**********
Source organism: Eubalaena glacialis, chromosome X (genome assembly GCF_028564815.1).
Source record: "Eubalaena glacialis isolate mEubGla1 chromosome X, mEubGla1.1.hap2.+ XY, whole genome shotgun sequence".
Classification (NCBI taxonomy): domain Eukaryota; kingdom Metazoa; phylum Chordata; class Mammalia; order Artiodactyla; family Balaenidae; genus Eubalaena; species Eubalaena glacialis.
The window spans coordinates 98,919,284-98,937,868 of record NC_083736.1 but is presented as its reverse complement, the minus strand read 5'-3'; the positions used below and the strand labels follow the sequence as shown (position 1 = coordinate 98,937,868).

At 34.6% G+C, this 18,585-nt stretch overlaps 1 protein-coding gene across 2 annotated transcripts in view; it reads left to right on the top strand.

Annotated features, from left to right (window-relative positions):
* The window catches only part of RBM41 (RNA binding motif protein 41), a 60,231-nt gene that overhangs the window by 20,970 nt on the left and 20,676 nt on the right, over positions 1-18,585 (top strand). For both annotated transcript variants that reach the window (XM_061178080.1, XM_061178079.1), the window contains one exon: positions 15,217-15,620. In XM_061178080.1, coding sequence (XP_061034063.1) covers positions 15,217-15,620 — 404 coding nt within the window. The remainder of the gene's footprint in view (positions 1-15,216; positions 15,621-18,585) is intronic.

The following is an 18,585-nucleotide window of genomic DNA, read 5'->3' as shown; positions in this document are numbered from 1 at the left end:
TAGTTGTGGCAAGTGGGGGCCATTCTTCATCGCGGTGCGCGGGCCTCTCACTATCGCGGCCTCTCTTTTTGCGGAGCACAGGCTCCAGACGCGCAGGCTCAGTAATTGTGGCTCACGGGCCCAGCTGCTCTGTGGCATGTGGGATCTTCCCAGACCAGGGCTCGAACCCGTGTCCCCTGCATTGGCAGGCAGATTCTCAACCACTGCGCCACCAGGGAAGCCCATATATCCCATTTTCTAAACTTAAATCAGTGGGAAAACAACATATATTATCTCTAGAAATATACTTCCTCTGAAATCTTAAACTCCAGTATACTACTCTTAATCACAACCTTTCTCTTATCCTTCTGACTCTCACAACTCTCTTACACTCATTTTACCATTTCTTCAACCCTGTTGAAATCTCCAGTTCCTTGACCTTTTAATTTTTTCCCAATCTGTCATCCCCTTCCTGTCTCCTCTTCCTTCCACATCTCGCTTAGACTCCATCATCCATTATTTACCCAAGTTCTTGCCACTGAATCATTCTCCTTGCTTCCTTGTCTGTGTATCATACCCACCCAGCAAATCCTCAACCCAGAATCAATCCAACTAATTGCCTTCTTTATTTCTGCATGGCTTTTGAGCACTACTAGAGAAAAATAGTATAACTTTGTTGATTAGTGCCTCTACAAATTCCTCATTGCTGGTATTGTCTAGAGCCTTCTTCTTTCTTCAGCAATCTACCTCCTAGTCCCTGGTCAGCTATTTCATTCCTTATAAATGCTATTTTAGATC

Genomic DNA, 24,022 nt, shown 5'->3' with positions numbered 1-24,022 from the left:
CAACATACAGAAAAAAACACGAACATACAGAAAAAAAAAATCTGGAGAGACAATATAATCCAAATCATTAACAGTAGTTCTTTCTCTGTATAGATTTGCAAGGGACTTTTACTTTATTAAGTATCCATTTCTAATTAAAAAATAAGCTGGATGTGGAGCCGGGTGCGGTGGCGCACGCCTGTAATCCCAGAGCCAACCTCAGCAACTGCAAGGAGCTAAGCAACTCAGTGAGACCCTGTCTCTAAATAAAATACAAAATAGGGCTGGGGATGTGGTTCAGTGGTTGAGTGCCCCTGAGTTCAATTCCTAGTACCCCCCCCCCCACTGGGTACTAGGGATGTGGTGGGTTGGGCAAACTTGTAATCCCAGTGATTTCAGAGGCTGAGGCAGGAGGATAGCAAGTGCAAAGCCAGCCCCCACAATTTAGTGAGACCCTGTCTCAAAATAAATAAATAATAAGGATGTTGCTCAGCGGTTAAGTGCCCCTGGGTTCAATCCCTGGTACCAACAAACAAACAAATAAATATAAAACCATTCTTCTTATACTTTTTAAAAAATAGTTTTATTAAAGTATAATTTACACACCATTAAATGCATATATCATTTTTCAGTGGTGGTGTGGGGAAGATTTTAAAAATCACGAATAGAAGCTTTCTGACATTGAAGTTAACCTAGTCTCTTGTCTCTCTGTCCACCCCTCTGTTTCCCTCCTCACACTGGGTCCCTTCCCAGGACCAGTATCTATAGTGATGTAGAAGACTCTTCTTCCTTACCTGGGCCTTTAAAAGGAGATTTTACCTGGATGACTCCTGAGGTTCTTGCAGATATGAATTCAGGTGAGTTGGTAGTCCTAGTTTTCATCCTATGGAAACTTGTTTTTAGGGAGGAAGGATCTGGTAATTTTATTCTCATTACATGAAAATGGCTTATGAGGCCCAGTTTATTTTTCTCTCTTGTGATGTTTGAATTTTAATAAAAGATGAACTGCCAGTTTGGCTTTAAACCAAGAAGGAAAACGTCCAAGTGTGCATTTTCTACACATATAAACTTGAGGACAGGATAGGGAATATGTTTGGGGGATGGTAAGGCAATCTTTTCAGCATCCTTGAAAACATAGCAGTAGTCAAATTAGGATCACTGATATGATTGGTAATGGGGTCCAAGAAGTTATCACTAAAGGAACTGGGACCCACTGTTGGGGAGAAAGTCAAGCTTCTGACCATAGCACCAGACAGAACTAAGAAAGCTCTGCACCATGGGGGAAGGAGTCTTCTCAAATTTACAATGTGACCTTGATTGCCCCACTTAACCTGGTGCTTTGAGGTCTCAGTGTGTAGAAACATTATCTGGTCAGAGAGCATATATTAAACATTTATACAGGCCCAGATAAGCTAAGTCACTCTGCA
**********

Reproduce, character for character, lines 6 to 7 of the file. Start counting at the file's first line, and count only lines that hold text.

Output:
Annotated features, from left to right (window-relative positions):
* The window catches only part of RBM41 (RNA binding motif protein 41), a 60,231-nt gene that overhangs the window by 20,970 nt on the left and 20,676 nt on the right, over positions 1-18,585 (top strand). For both annotated transcript variants that reach the window (XM_061178080.1, XM_061178079.1), the window contains one exon: positions 15,217-15,620. In XM_061178080.1, coding sequence (XP_061034063.1) covers positions 15,217-15,620 — 404 coding nt within the window. The remainder of the gene's footprint in view (positions 1-15,216; positions 15,621-18,585) is intronic.